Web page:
Aside from navigation, the existence of noise must be eliminated as well. A clutter-free website should be considered at the planning stage.
Anything a user may see on the site’s interface has a purpose, and the design must convey this. Getting rid of the clutter is a priority more so that users yearn for the establishment of usability at the first sight of the website.
User interface (UI) pertains to having a fully functional website that highlights the website’s most important content.
Utilizing content hierarchy is another compromise that the designer must engage with. This allows for using categories and sub-categories. Internal linking is also important to direct the users to the information they need.
Nevertheless, the content is not just about the textual part of the website. It also includes images, videos, animations, and everything else.
Content is not created equal, although they help in informing and engaging the visitors. For instance, web developers do not understand that images must have descriptive filenames and alt tags. Of course, the SEOs would push for this because they help in making the website favorable in the eyes of Google.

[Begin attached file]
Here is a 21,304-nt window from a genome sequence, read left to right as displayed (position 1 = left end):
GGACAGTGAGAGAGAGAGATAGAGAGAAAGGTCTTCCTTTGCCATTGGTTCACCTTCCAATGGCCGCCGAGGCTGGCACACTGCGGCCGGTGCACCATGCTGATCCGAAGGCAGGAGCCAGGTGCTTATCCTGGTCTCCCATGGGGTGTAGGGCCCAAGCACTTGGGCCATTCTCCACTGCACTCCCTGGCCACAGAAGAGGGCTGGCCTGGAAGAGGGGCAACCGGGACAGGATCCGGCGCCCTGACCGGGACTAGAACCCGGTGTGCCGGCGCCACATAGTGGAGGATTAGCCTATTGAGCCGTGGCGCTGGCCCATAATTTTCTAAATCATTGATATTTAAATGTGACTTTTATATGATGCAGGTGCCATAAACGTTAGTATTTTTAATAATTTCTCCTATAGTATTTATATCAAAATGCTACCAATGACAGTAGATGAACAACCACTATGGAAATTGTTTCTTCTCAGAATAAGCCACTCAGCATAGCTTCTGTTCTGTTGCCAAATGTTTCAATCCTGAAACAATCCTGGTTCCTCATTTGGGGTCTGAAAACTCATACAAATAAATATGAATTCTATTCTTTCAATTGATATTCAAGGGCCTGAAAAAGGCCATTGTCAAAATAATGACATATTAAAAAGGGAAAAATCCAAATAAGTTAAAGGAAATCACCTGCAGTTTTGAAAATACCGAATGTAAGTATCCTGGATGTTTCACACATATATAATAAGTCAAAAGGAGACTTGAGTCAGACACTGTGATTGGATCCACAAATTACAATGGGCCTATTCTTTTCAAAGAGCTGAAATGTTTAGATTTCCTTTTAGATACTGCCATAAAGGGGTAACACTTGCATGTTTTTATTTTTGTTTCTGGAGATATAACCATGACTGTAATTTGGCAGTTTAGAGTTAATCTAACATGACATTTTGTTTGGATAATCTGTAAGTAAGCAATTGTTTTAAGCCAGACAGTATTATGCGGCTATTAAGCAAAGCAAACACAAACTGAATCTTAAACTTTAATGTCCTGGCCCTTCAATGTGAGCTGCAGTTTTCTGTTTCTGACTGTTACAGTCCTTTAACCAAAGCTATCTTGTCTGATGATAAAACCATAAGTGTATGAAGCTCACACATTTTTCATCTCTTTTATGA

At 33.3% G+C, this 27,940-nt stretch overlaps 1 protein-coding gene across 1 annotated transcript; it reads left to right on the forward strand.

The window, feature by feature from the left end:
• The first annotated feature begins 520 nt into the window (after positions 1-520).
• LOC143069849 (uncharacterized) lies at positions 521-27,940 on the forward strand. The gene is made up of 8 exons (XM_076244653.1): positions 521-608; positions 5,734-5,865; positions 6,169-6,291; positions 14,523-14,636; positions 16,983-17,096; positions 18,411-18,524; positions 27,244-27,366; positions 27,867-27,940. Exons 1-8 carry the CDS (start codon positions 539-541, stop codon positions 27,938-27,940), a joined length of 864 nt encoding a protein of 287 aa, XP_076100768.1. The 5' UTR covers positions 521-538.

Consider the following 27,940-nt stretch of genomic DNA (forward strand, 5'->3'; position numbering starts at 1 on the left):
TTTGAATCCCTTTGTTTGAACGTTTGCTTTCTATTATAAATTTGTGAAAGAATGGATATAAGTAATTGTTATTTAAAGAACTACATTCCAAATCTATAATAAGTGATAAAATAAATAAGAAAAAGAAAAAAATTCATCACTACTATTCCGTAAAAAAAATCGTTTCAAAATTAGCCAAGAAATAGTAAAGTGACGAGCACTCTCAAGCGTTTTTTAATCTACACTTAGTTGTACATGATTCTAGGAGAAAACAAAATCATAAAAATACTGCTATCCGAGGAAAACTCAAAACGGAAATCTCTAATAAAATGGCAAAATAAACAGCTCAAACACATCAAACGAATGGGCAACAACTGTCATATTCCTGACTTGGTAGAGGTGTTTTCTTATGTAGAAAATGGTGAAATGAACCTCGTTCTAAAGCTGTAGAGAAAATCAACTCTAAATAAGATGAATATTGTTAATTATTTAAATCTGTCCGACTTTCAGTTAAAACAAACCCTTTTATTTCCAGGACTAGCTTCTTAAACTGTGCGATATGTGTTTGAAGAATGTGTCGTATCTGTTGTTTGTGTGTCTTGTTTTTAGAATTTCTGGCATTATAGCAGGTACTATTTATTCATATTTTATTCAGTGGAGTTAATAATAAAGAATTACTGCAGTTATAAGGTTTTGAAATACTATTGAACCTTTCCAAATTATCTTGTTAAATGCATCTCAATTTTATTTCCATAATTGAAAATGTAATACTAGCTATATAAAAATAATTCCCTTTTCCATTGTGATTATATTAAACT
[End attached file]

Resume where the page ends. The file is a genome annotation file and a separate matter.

With this said, the teams must work side-by-side to determine where copies must be placed without conflicting with user experience.
Designers following trends would understand the value of using hero images, for example. However, heavy images may slow down a website and Google may not prioritize the website on SERPs. It’s also a tedious job to compress each image.
Good thing, there are image compression tools that may help in optimizing the images without losing quality. Still, the process is manual.
The only problem here is that the dev team needs to check the compatibility of the image compression plugin, that is if a plugin will be used. Incompatible plugins may damage the entire website.